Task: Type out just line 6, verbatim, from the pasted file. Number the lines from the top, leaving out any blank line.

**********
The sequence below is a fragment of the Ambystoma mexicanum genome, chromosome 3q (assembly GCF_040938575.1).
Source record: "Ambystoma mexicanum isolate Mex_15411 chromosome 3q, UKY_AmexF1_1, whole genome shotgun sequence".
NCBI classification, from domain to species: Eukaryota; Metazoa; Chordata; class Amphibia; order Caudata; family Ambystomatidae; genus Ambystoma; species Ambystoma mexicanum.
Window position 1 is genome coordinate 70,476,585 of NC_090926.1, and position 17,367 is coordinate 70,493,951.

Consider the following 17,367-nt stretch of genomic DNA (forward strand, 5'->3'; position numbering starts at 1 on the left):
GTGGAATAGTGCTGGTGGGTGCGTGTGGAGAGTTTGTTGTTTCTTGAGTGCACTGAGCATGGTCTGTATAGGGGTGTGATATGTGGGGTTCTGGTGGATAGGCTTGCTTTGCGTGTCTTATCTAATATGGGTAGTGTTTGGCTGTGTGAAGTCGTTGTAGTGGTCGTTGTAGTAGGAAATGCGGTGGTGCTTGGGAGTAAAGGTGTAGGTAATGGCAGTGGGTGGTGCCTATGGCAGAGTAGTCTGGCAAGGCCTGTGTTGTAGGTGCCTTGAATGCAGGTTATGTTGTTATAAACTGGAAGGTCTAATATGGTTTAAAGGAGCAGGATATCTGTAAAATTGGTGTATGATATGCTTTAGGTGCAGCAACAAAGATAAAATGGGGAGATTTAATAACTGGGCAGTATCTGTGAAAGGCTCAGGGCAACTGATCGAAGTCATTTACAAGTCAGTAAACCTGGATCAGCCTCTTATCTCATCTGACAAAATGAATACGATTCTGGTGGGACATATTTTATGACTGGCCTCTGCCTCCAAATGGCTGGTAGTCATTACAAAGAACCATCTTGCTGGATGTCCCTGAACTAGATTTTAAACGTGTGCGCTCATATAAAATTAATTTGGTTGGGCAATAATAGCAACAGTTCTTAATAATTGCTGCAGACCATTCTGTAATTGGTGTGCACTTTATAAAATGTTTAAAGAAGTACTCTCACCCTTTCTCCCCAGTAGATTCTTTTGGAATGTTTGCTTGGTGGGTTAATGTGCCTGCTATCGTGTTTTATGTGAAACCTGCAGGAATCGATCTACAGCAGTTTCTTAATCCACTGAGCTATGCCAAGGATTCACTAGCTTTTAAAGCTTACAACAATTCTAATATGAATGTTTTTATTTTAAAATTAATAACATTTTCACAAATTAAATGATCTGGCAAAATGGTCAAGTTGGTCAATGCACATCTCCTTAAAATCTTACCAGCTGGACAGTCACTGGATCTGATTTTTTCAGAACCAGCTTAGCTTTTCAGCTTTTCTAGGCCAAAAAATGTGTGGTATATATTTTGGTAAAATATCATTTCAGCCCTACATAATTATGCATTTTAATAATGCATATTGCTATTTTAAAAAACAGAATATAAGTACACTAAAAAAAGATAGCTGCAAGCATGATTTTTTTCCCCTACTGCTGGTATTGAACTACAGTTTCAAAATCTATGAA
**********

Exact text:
GTGGAATAGTGCTGGTGGGTGCGTGTGGAGAGTTTGTTGTTTCTTGAGTGCACTGAGCATGGTCTGTATAGGGGTGTGATATGTGGGGTTCTGGTGGATAGGCTTGCTTTGCGTGTCTTATCTAATATGGGTAGTGTTTGGCTGTGTGAAGTCGTTGTAGTGGTCGTTGTAGTAGGAAATGCGGTGGTGCTTGGGAGTAAAGGTGTAGGTAATGGCAGTGGGTGGTGCCTATGGCAGAGTAGTCTGGCAAGGCCTGTGTTGTAGGTGCCTTGAATGCAGGTTATGTTGTTATAAACTGGAAGGTCTAATATGGTTTAAAGGAGCAGGATATCTGTAAAATTGGTGTATGATATGCTTTAGGTGCAGCAACAAAGATAAAATGGGGAGATTTAATAACTGGGCAGTATCTGTGAAAGGCTCAGGGCAACTGATCGAAGTCATTTACAAGTCAGTAAACCTGGATCAGCCTCTTATCTCATCTGACAAAATGAATACGATTCTGGTGGGACATATTTTATGACTGGCCTCTGCCTCCAAATGGCTGGTAGTCATTACAAAGAACCATCTTGCTGGATGTCCCTGAACTAGATTTTAAACGTGTGCGCTCATATAAAATTAATTTGGTTGGGCAATAATAGCAACAGTTCTTAATAATTGCTGCAGACCATTCTGTAATTGGTGTGCACTTTATAAAATGTTTAAAGAAGTACTCTCACCCTTTCTCCCCAGTAGATTCTTTTGGAATGTTTGCTTGGTGGGTTAATGTGCCTGCTATCGTGTTTTATGTGAAACCTGCAGGAATCGATCTACAGCAGTTTCTTAATCCACTGAGCTATGCCAAGGATTCACTAGCTTTTAAAGCTTACAACAATTCTAATATGAATGTTTTTATTTTAAAATTAATAACATTTTCACAAATTAAATGATCTGGCAAAATGGTCAAGTTGGTCAATGCACATCTCCTTAAAATCTTACCAGCTGGACAGTCACTGGATCTGATTTTTTCAGAACCAGCTTAGCTTTTCAGCTTTTCTAGGCCAAAAAATGTGTGGTATATATTTTGGTAAAATATCATTTCAGCCCTACATAATTATGCATTTTAATAATGCATATTGCTATTTTAAAAAACAGAATATAAGTACACTAAAAAAAGATAGCTGCAAGCATGATTTTTTTCCCCTACTGCTGGTATTGAACTACAGTTTCAAAATCTATGAA